Spellbound City 2 is a new citybuilding game from Oxylabs Networks. While mostly fairly predictable in its execution, the game offers an innovative approach to requests and help from friends, and it’s through this that the developer hopes to attract a healthy audience for the title.
The premise of Spellbound City 2 is nothing new: beginning with an overgrown, untamed plot of land festooned with crumbling buildings, it’s up to the player to restore this magical kingdom to its former glory. This is accomplished through restoring the existing buildings, constructing new ones and then setting up various simple supply chains in order to keep the income rolling and the people happy.
Spellbound City 2 features a stronger focus on resource management than some other titles of its ilk, with several steps required to construct various materials and structures. Crops produce food, which is used to feed houses, which produce life energy, which is used to power material-producing structures such as mines and lumbermills. These raw materials can then be used to cast various spells in order to create special items. These, in turn, are often required in the construction of new buildings.
Progression in Spellbound City 2 is directed through quests, which introduce these various production flows to players gradually. As always, players may choose to ignore these if they wish, though the generous energy and soft currency rewards on their completion make them worth pursuing. There are also several on offer at any one time, making the game feel less like a linear slog through a series of objectives.
The most noteworthy feature in Spellbound City 2, however, is its “Tribe” mechanic. By joining a Tribe, players gain access to a large number of other Facebook players to whom they may send requests and gifts without having to add them as friends. The only limitation on this functionality is that players are unable to visit Tribe players and earn the game’s social “Karma” currency — only Facebook friends may be directly visited.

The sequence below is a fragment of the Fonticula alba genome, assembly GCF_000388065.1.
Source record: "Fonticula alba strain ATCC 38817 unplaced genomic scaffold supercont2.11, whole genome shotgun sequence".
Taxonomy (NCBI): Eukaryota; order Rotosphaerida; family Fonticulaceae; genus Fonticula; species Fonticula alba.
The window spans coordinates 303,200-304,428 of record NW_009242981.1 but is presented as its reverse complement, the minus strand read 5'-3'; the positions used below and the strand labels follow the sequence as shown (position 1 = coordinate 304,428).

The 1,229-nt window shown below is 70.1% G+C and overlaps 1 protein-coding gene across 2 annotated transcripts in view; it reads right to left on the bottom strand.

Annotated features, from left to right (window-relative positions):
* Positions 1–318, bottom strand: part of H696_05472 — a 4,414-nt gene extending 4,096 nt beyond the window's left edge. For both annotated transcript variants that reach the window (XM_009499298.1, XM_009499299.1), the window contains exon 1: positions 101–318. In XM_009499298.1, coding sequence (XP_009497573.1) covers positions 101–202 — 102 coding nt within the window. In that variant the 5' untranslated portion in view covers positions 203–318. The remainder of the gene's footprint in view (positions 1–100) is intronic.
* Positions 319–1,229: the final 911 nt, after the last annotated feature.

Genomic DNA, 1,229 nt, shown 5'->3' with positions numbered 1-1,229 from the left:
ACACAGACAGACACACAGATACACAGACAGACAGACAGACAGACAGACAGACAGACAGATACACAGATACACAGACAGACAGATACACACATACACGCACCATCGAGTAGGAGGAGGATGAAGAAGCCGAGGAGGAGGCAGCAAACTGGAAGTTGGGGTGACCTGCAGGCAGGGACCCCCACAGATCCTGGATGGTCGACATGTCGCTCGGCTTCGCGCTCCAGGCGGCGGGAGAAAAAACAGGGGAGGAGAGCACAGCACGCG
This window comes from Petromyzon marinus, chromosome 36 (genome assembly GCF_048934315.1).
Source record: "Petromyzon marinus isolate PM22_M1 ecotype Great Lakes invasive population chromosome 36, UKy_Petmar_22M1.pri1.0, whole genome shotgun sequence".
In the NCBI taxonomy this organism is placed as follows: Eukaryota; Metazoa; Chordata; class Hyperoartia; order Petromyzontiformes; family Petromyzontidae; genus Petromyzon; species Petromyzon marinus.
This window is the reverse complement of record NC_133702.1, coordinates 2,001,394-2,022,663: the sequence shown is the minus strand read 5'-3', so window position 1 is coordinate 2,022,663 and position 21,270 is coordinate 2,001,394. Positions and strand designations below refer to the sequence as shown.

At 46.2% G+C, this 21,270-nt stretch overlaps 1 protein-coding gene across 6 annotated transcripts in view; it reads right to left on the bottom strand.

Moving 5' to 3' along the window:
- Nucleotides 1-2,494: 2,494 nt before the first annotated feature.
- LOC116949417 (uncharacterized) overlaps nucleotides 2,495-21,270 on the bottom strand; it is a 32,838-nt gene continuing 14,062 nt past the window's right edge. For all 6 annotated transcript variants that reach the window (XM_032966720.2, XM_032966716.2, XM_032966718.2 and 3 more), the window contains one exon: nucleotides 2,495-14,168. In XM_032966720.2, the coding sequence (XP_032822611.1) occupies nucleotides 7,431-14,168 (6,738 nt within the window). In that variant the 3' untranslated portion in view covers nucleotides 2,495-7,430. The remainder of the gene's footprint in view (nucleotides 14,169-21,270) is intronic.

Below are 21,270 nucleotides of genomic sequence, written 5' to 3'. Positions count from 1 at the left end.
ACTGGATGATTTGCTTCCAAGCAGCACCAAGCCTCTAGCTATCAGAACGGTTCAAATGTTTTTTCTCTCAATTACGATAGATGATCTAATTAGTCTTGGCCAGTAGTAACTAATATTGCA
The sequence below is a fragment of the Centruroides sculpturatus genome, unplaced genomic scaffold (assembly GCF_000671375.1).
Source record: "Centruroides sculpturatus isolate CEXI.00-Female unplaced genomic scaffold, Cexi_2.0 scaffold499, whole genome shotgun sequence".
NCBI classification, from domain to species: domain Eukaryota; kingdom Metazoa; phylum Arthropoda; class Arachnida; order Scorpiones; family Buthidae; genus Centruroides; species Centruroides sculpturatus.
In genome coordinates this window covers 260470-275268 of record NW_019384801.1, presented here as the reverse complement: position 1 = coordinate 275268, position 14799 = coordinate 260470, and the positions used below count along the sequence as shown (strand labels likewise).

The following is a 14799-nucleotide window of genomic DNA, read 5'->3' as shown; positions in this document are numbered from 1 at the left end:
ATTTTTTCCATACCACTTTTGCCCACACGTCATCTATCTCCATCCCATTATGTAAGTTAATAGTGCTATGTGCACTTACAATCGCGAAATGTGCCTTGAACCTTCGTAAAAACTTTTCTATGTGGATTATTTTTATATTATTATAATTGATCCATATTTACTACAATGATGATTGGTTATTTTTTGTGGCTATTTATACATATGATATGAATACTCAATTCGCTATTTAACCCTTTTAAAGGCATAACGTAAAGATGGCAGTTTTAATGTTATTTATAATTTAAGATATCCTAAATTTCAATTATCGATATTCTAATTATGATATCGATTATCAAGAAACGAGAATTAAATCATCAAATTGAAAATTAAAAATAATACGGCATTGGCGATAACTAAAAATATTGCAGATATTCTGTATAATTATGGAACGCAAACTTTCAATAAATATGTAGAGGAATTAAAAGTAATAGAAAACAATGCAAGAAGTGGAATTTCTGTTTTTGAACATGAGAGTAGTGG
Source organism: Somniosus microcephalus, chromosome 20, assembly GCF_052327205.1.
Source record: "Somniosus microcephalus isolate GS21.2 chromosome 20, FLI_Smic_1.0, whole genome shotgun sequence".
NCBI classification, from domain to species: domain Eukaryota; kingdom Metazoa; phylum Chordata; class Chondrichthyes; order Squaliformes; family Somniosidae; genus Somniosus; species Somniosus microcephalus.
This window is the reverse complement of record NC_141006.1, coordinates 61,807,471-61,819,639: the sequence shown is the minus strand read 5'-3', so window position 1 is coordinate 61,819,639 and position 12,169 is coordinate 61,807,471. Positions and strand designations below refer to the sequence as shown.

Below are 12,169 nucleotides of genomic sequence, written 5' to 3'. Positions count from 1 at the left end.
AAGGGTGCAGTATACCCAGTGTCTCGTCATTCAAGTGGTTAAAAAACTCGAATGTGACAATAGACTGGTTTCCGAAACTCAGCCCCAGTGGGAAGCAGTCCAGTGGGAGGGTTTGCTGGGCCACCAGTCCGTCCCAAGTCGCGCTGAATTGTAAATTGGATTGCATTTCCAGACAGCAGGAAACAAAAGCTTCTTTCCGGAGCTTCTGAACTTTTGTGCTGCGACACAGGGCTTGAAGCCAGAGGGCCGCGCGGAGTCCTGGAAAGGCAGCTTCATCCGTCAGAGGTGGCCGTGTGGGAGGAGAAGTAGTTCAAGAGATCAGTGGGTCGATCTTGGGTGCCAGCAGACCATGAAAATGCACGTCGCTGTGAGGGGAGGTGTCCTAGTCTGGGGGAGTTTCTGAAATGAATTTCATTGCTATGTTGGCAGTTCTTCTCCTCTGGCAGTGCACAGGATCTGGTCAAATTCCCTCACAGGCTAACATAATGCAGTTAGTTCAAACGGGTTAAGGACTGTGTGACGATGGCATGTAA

The ability for players to get up and running with a predefined bank of friends from the very beginning helps the game feel much more social than the lonely experiences that other titles can be shortly after starting to play — though there is still no means of directly communicating between players in-game. The disadvantage to the system, however, is that the player is then constantly bombarded with Facebook notifications from members of their Tribe at all hours of the day, though this issue is somewhat mitigated by the social network’s collection of all similar notifications into a single item. The player may also choose to “opt out” of their Tribe at any time.
While the rest of Spellbound City 2 doesn’t do anything especially new or innovative, the Tribe mechanic alone makes it worthy of attention. It’s a system that makes the game very friendly to social game newcomers, those who do not wish to bother their friends with requests and notifications, or those who do not have many friends willing to join in on a new game. It’s a feature that future titles on the social network would surely be able to benefit from, and one that it would be very pleasing to see more of in the future.
While the game is merely “good” rather than “great,” the Tribe mechanic sets an interesting, laudable precedent for new ways in which social game players may work together.